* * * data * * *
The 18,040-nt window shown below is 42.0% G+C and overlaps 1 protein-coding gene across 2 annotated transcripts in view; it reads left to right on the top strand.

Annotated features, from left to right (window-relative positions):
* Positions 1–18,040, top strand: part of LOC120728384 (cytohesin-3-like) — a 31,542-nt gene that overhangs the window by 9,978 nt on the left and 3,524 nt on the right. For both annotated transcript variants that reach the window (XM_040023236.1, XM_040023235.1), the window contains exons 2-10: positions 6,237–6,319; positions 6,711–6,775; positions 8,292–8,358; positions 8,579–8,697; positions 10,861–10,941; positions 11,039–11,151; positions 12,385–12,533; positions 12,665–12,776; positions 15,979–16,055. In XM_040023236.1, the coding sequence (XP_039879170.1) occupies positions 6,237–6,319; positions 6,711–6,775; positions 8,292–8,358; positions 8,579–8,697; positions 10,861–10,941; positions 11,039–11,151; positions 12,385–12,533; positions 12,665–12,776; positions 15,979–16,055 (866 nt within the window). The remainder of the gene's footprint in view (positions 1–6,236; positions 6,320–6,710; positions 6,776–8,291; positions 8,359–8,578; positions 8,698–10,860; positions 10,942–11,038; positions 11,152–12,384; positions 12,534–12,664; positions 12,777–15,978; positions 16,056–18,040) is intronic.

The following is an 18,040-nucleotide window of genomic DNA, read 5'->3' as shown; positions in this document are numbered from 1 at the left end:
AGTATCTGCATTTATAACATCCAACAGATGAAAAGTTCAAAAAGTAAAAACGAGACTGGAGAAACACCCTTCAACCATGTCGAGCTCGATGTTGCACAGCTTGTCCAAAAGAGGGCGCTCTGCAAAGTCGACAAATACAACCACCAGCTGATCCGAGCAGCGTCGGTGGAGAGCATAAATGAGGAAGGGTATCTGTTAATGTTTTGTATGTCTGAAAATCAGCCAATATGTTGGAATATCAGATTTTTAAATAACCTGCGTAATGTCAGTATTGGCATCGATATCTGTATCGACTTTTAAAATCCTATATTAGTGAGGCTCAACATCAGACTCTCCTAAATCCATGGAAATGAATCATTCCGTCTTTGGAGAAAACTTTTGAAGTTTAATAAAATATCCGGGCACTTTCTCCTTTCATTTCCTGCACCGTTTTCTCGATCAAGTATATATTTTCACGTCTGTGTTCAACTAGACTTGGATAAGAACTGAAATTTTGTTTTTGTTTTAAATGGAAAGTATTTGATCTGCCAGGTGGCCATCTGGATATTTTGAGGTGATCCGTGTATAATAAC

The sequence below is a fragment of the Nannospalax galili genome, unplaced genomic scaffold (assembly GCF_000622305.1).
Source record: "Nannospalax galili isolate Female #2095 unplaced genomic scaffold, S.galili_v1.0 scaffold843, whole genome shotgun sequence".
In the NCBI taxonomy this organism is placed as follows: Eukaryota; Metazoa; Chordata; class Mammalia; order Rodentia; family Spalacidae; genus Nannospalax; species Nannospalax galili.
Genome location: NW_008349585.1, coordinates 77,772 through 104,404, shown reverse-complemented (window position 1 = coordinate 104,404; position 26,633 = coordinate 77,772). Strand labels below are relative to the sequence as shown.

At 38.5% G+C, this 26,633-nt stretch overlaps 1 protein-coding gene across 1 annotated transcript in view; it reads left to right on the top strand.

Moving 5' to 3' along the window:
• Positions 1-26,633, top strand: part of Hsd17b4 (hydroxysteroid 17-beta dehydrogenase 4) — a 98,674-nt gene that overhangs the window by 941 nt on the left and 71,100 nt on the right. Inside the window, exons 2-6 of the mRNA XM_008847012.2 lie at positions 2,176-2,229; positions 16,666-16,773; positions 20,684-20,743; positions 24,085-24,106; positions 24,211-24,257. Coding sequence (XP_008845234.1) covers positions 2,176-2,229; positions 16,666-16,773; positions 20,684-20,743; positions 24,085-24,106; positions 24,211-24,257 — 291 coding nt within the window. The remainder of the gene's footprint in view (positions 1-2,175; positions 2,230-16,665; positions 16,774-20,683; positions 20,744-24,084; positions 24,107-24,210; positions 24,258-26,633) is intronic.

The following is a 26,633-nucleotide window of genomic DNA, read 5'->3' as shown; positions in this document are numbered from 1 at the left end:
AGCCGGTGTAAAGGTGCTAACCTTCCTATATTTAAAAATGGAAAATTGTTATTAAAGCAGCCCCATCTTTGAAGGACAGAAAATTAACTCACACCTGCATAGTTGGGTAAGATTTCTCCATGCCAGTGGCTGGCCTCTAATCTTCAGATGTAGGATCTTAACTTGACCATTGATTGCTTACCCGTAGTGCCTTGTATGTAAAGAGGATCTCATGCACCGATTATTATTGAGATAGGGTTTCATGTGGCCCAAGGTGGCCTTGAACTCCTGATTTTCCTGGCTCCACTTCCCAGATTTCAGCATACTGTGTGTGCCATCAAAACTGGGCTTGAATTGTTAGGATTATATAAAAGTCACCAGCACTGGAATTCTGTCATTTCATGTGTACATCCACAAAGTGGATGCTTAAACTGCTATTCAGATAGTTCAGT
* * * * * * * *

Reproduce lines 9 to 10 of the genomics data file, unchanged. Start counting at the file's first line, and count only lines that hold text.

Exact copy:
Genome location: NW_008349585.1, coordinates 77,772 through 104,404, shown reverse-complemented (window position 1 = coordinate 104,404; position 26,633 = coordinate 77,772). Strand labels below are relative to the sequence as shown.

At 38.5% G+C, this 26,633-nt stretch overlaps 1 protein-coding gene across 1 annotated transcript in view; it reads left to right on the top strand.